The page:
There are more than a handful of these firms now distributing their apps. Two years ago when ACI-NA had its first airport app panel at the Marketing and Communications Conference in San Diego, one app maker predicted that within a year there would be a be shake-out and he speculated that Apple, Microsoft and Expedia were considering launching their own airport apps or buying one of the existing firms. It has now been two years and everything remains the status quo.

GateGuru, which has the highest profile, noted in its presentation in Sacramento that it now works with airports to update their databases as frequently as monthly. It has a program to provide coupon or discounts to various concessions within an airport.

While a third-party app may put an airport on the map at no cost, the airport has no control over its image and loses any branding opportunity. However, the third-party app is going to exist in the market place whether the airport cooperates or not so it is probably in the airport’s best interest to work with those third-party apps with a national reputation and a large user-base.

So what is the best strategy? Talk with your peers to see what is working best for them. An O&D airport could probably get by with a mobile website; however, it may make more sense for any airport with a substantial amount of connecting flights to thoroughly explore all the airport app options.

Terminal of the Future Opening in Vegas

By Annie Russo
With about two months to go, Terminal 3 at McCarran International Airport in Las Vegas is well on its way to being ready for its first passengers at the end of June. While attending the ACI-NA Environmental and Ops Tech conference in Las Vegas last week, I had the opportunity to tour the new state-of-the-art terminal.  There wasn’t a more fitting place to have the best minds in airport environmental procedures and technical experts than to be hosted by an airport about to put advances in airport operations, technology and efficiency into use in a new terminal.

Terminal 3 utilizes common use practices and technology to offer passengers efficient no-hassle travel.  Technology in the new terminal offers the capability to check in at a kiosk, self tag their luggage and even self board.  Since Terminal 3 will house McCarran’s international gates, a great deal of thought has gone into ensuring an easy trip from the gate to Customs and Border Protection. The terminal also relies on dynamic sign capability for communicating with passengers from the curb and throughout the terminal that will allow the airport to make quick changes thus adding to the flexibility of the terminal’s facilities.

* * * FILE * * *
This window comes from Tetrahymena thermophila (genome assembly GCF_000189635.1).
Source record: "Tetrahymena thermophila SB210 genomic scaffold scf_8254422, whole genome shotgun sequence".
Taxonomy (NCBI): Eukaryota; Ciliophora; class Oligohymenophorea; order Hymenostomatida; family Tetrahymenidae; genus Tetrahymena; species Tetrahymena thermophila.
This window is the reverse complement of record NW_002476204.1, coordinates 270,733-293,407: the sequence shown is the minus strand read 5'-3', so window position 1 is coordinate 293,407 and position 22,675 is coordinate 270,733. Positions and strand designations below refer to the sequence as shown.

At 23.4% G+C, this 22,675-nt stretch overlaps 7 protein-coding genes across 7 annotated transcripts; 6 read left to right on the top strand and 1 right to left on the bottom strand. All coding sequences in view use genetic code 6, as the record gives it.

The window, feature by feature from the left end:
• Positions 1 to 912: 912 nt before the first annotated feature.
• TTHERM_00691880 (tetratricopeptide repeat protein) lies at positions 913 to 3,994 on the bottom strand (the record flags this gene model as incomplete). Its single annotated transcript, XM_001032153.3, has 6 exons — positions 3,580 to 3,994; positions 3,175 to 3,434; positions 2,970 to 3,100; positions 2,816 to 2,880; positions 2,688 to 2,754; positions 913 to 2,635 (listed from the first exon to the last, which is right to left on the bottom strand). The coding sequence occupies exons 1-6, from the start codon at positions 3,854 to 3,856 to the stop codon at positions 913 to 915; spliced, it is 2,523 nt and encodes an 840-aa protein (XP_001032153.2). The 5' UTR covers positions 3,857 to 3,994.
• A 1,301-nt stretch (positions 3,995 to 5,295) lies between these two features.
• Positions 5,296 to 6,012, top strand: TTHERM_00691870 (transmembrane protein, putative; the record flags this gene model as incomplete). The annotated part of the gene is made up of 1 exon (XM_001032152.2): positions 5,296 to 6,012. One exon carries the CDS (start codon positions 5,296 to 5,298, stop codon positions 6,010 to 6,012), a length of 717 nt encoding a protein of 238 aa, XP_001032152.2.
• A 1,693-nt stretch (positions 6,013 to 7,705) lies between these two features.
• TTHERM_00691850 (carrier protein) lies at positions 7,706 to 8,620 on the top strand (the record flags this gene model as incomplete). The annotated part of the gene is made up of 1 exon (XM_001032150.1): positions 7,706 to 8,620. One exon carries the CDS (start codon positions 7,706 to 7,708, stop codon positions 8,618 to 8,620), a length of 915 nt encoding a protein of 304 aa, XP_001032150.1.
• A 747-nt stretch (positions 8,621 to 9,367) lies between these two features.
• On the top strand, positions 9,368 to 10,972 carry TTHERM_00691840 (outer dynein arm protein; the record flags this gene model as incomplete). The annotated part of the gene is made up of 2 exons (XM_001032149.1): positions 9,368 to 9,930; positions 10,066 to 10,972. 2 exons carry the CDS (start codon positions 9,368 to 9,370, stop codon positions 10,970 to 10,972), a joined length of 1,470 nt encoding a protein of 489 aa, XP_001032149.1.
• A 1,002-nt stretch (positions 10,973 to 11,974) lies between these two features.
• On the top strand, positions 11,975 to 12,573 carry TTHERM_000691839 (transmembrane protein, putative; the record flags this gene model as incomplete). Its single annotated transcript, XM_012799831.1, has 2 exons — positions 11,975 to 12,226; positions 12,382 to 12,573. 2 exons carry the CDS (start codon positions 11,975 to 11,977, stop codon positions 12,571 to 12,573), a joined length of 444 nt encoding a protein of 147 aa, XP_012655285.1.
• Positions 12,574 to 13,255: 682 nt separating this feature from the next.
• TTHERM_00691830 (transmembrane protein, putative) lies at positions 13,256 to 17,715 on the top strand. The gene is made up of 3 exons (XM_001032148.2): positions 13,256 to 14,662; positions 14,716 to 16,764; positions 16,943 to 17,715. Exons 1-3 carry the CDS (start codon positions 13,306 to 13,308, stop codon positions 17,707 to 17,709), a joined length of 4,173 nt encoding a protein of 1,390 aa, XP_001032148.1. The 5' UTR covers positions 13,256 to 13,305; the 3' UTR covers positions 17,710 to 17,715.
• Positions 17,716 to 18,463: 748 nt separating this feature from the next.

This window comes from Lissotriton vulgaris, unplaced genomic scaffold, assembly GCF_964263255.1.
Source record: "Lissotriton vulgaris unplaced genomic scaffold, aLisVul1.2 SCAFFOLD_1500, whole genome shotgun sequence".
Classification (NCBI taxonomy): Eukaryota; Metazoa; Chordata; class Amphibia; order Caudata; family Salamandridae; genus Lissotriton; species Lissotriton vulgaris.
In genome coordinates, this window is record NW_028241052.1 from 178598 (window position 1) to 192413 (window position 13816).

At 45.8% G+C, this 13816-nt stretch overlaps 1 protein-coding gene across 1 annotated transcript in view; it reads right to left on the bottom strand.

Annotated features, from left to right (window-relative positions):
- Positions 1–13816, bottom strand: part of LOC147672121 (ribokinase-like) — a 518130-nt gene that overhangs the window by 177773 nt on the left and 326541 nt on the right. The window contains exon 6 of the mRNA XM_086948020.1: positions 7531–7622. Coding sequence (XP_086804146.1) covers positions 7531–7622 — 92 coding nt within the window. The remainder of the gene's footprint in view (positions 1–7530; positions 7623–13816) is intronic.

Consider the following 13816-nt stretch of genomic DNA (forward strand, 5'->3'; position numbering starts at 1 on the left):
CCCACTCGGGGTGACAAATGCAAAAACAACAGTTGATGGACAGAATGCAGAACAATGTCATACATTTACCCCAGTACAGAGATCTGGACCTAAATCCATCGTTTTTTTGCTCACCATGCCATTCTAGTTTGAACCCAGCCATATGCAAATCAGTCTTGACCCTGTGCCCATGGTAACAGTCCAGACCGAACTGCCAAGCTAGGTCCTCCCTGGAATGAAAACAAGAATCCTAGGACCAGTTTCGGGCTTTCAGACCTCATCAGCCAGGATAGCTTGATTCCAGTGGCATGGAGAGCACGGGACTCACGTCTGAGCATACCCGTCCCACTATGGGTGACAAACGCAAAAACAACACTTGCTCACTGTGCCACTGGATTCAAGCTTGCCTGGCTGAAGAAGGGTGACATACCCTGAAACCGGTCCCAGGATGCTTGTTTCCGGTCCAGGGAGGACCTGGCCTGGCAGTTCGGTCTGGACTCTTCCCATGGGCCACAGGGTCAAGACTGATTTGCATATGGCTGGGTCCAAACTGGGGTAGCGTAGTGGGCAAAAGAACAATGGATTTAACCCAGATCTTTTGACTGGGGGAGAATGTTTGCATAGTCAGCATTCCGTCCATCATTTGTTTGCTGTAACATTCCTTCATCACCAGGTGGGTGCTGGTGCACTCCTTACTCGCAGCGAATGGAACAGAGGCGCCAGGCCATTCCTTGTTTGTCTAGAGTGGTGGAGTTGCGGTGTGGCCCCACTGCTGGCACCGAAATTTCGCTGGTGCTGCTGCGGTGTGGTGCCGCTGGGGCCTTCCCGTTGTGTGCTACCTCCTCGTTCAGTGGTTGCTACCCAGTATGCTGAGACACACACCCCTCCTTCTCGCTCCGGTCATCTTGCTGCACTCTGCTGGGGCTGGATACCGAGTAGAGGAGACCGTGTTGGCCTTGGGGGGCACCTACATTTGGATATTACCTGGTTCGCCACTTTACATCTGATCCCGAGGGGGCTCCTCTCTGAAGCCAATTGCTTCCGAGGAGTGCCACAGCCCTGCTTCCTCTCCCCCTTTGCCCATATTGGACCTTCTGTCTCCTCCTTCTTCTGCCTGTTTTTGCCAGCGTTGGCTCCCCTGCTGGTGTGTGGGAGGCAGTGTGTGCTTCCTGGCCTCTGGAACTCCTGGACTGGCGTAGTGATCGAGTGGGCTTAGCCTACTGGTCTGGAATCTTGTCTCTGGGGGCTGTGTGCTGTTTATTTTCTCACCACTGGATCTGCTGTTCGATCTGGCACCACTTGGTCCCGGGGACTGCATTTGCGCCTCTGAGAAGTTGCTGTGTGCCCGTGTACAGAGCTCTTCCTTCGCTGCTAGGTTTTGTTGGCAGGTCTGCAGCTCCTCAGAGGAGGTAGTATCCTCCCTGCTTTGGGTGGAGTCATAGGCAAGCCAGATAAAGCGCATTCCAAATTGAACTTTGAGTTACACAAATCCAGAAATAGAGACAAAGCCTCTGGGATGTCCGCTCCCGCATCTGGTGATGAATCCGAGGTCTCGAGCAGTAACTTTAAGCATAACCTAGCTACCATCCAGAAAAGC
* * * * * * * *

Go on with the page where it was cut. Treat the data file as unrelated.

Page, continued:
From an environmental prospective, Terminal 3 is equipped with some of the best advances for energy and emissions savings available to airports today.  From use of solar energy, to the newest air exchange systems and control systems that help regulate energy use, Terminal 3 has instituted many of the best practices and advancements talked about during the Environmental conference.

The terminal will open in three separate phases, first welcoming international travelers at the end of June, then domestic passengers in July and full integration with the carriers in August.  For aviation and airport enthusiasts, Terminal 3 is going to be one destination you won’t want to miss.  However, it’s the millions of tourists that visit Las Vegas every year and the Las Vegas residents that will gain the most from this state-of-the-art facility in the years to come.